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Music of the Czech Republic comprises the musical traditions of that state or the historical entities of which it is compound, i.e. the Czech lands (Bohemia, Moravia, Czech Silesia). Czech music also constitutes a substantial part of the music culture of its direct predecessor, Czechoslovakia.
Music in this area has its roots in sacred music from more than a thousand years ago. The oldest recorded song from this territory is the hymn "Hospodine, pomiluj ny" ("Lord, Have Mercy on Us"), dating from the turn of the 11th century.
Bohemian traditional music includes that of Chodsko, where bagpipes are common. Moravian traditional music is known for the cimbalom, which is played in ensembles that also include double bass, clarinet and violins. The traditional music of Moravia displays regional influences, especially in Valachia with a Romanian and Ukrainian legacy, and has close cultural relations with Slovakia and Lachia (the borderland of northern Moravia and Czech Silesia) with its Polish aspects.
A famous dance from the region is the Bohemian polka.
Early evidence of music from this region is documented in manuscripts from the library of the Cistercian monastery in Vyšší Brod (founded in 1259). One of the most important is manuscript No. 42, from 1410. It contains a hymn called Jezu Kriste, ščedrý kněže ("Jesus Christ Bountiful Prince"), that people would sing during the preaching of Jan Hus.
With the development of towns in the 15th century, music started to play an important role in two Bohemian centers: Prachatice and Sušice. Václav z Prachatic (Václav of Prachatice) dealt with the theory of music at the Charles University in Prague. His manuscript Musica magistrii Johannis de Muris accurtata de musica Boethii is a collective work on the theory of music inspired by the thoughts of Johan de Muris, who worked in Paris, and is in the university library.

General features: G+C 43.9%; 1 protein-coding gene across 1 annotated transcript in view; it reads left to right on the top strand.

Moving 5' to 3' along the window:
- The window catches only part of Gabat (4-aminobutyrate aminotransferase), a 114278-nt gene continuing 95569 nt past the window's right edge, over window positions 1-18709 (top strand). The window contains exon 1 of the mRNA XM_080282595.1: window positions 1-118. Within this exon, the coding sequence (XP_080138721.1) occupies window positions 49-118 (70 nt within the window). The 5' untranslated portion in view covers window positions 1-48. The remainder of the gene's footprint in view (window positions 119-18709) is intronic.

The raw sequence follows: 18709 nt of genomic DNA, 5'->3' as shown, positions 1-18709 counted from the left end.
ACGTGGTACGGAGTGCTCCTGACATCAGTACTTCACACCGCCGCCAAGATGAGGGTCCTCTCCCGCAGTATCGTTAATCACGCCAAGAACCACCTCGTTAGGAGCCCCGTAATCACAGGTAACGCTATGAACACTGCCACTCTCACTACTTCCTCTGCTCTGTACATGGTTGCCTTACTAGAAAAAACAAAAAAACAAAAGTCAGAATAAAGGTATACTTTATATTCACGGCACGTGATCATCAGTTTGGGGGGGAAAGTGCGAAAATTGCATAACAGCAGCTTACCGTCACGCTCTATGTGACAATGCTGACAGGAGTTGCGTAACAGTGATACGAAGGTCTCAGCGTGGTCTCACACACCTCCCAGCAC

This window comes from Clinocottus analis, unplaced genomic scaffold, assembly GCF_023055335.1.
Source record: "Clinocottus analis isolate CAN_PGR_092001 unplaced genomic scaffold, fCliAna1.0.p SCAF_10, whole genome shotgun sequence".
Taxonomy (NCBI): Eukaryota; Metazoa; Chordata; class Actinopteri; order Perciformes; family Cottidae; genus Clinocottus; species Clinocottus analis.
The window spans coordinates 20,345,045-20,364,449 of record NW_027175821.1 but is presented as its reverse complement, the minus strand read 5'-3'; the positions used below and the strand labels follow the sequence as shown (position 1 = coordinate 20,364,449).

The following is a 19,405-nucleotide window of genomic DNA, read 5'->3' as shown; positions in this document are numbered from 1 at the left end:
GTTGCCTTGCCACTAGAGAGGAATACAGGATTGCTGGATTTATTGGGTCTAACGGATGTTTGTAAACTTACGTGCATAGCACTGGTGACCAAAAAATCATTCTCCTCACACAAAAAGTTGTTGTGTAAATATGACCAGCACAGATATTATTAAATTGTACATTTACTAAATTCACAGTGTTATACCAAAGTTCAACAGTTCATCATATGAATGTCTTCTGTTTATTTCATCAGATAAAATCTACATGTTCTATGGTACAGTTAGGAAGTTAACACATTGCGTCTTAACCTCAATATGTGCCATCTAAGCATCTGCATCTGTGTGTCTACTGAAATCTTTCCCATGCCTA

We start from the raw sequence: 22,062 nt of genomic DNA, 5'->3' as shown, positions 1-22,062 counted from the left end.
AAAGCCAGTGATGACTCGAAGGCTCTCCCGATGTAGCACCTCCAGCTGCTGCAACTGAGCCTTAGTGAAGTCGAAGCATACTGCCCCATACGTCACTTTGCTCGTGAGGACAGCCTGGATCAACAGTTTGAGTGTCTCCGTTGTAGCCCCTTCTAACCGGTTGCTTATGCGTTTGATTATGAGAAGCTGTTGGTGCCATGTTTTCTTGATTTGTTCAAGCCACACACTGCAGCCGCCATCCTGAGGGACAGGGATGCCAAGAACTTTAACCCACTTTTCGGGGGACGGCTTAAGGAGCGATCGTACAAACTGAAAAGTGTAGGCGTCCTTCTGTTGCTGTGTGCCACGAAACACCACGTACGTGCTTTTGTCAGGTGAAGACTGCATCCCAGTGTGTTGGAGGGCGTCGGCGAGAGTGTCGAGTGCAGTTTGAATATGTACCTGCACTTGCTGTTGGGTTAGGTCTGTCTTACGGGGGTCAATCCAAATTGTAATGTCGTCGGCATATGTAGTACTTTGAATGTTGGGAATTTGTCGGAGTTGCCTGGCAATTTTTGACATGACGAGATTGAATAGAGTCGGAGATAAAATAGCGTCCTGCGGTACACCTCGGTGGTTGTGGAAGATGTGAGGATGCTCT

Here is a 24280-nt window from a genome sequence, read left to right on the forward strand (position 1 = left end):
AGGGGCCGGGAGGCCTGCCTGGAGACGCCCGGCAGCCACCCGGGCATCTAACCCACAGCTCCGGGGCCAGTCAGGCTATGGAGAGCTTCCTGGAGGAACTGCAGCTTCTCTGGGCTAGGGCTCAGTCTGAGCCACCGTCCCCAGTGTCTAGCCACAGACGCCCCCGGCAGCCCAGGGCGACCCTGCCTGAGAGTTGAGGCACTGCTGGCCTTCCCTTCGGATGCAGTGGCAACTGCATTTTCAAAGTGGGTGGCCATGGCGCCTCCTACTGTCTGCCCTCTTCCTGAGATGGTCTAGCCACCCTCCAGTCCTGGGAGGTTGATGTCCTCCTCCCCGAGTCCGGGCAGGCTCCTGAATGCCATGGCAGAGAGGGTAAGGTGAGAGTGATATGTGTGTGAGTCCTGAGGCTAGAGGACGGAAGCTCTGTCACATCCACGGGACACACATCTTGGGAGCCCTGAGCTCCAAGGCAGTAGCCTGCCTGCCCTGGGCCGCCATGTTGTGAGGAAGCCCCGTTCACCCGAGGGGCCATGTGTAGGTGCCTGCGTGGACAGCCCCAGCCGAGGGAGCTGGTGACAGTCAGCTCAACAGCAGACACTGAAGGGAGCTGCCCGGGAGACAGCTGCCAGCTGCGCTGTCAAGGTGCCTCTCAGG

Extensive musical activities in Prachatice took place in the second half of the 16th century during the Renaissance, a notable period of literátská bratrstva ("men of letters brotherhoods"). Their main focus was community singing performed during ceremonial services. The brotherhood established its memorial book in 1575, which described its activities until 1949, when the brotherhood perished. The Habsburg Counter-Reformation in Bohemia after 1620 also affected music in the region. Catholic priests performed Gregorian chorals, while the people sang spiritual songs often based on the Protestant tradition. This ended in a new Catholic edition of hymn books such as Capella regia musicalis.
The Czech classicism period is exemplified by František Xaver Brixi, Johann Baptist Wanhal, and Augustin Šenkýř. Among the 18th and 19th century composers are Vincenc Mašek , Jakub Jan Ryba, Jan August Vitásek. In the 19th century, German and Austrian productions also had their place here. The founder of Czech national music Bedřich Smetana was inspired by the Bohemian Forest while creating his symphonic poem Vltava. Antonín Dvořák was also inspired by the Bohemian Forest in his piece Silent Woods.
The traditional music of Bohemia and Moravia influenced the work of composers like Leoš Janáček, Antonín Dvořák, Bedřich Smetana, and Bohuslav Martinů. Earlier composers from the region include Adam Michna, Heinrich Biber, Jan Dismas Zelenka, Johann Wenzel Stamitz and Johann Ladislaus Dussek.